Category Archive 'The Right Stuff'
24 Jun 2021
From Stephen L. Miller in The Spectator:
Underneath the paranoia and craziness of his last years, beneath a persona that took on what felt like a bit of a forced Hank Scorpio world supervillain act, was someone who understood the very foundations of personal liberty and freedom. As he said in the 2016 Libertarian party debate, ‘Our minds and our bodies belong to us.’ This was a basic foundational principle of his politics — a constitutional tenet that neither Donald Trump nor Joe Biden, nor many members of either major political party seem to grasp today. In the end, as we learned yesterday, he would rather check out altogether than have either have his freedoms curtailed by any government. …
John possessed an extraordinary emotional intelligence behind the leathery exterior. He had the soul of a poet and composer. In interviews about his latest crypto or blockchain scheme, he would veer off-topic and talk about, say, the genius of John Lennon. That was ultimately the most fascinating thing about him. It made him truly accessible in the social media age. He regularly conversed with his social media followers and responded to unsolicited podcast appearance requests, genuinely because it seemed he loved putting on a show. He had real charisma. John McAfee also built up an entire myth of himself. What was real? What wasn’t? This made him even more absurdly well-suited to the social media age. He understood the media enough to manipulate it. He once mused on Twitter that ‘A world in which dogs write poetry is more believable than the world as seen through the eyes of the media.’ That’s a great line. As old world media collides and colludes with new tech oligarchs, it has become more and more true.
McAfee understood the new tech empires because he helped build them. He would have been an invaluable ally, a lunatic suicide bomber and recruiter, in the coming information-and-techology wars, where the truth is now suppressed by YouTube, Google and Facebook as they preach about ‘false news’. This is a big deal — and McAfee understood that.
I didn’t come of age with Hunter S. Thompson, though of course like almost every other high-school kid or college student I read him. But this Thompson line immediately jumps to mind when I think of McAfee: ‘One of God’s own prototypes. A high-powered mutant of some kind never even considered for mass production. Too weird to live, and too rare to die.’ God doesn’t make many of these guys. When he does, he never takes them back. John McAfee is beyond the great blue yonder now, aboard his eternal freedom boat to sea, a drink in hand, still searching for that great white whale to fuck.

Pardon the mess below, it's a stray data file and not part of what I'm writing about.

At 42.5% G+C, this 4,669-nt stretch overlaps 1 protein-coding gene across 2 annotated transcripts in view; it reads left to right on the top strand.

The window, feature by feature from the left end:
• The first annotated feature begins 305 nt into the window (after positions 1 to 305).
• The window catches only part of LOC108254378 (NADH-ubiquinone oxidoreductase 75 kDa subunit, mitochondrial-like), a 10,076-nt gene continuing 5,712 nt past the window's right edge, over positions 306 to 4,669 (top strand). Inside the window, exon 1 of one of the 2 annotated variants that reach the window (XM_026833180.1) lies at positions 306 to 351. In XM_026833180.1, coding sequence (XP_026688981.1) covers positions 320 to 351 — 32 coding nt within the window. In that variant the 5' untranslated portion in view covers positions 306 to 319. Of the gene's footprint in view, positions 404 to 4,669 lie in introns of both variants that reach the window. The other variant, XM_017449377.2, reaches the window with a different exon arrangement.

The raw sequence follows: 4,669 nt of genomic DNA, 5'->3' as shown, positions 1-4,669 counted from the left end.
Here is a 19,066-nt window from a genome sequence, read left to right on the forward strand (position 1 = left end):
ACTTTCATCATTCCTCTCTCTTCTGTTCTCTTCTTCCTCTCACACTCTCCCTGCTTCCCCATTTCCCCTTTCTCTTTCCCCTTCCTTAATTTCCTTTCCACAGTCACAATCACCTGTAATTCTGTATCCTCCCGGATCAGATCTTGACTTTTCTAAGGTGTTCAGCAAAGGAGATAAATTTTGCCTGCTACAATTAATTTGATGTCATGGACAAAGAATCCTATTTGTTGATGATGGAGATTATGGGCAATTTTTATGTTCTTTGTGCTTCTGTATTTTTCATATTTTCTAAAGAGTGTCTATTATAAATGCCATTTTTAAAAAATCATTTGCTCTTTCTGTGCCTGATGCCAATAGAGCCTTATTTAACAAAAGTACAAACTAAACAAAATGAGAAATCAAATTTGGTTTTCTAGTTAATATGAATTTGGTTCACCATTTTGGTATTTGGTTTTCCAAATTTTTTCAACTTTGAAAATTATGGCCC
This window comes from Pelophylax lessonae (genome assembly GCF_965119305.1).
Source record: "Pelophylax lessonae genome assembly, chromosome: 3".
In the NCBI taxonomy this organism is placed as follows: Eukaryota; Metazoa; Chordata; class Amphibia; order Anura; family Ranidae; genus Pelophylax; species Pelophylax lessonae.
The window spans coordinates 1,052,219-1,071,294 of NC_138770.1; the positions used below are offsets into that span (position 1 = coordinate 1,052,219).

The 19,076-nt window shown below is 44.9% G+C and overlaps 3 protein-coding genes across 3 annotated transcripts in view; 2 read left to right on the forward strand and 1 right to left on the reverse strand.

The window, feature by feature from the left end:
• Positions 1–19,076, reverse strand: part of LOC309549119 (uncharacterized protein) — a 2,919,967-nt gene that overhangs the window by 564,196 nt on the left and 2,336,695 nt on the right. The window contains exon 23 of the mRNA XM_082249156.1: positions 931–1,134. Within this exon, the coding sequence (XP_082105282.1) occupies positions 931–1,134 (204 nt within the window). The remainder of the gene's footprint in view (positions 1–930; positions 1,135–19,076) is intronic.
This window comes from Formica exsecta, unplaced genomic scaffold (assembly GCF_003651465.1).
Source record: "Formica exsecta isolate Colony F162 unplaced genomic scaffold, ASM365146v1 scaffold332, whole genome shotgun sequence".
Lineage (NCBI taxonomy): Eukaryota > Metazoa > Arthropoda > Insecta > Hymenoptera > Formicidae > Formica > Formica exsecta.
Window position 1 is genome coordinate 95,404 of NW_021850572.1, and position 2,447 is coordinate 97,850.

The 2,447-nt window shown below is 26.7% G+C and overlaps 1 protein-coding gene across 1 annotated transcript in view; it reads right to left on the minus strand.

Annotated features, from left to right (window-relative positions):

18 Apr 2021
A North Carolina man and woman were attacked by a bobcat in their driveway earlier this week, and things got real crazy, real fast. What starts off as a sleepy suburban morning becomes a chaotic scene, culminating in the man throwing the bobcat and yelling “I’LL SHOOT THE FUCKER!”
The day seems to start off innocuously enough, as the man and woman begin their morning by loading things into a Ford Explorer. To the side is a fabulous Ford Freestyle, a vehicle that never got its proper due despite being a wagon.
The man bids good morning to a runner and turns to the Explorer. He carries a tray of food and what looks like coffee, which he then sets down on the hood right after reminding himself that he needs to wash his car. I mean, coffee on the hood is a risky move already, but it pales in comparison to what’s next.
05 Apr 2021
Let me die a youngman’s death
Let me die a youngman’s death
not a clean and inbetween
the sheets holywater death
not a famous-last-words
peaceful out of breath death
When I’m 73
and in constant good tumour
may I be mown down at dawn
by a bright red sports car
on my way home
from an allnight party
Or when I’m 91
with silver hair
and sitting in a barber’s chair
may rival gangsters
with hamfisted tommyguns burst in
and give me a short back and insides
Or when I’m 104
and banned from the Cavern
may my mistress
catching me in bed with her daughter
and fearing for her son
cut me up into little pieces
and throw away every piece but one
Let me die a youngman’s death
not a free from sin tiptoe in
candle wax and waning death
not a curtains drawn by angels borne
‘what a nice way to go’ death
— Roger McGough
Personally, I think John Buchan imagined “the best death” even better in his 1900 novel, “The Half-Hearted.”
24 Oct 2020
No social distancing, no masks, no screens, no kids, no women, just well dressed men having a drink and a smoke after work.
A perfect Friday night.
18 Oct 2020
(click on image for link to larger version and sales web-site.)
I like just about all of them.
10 Oct 2020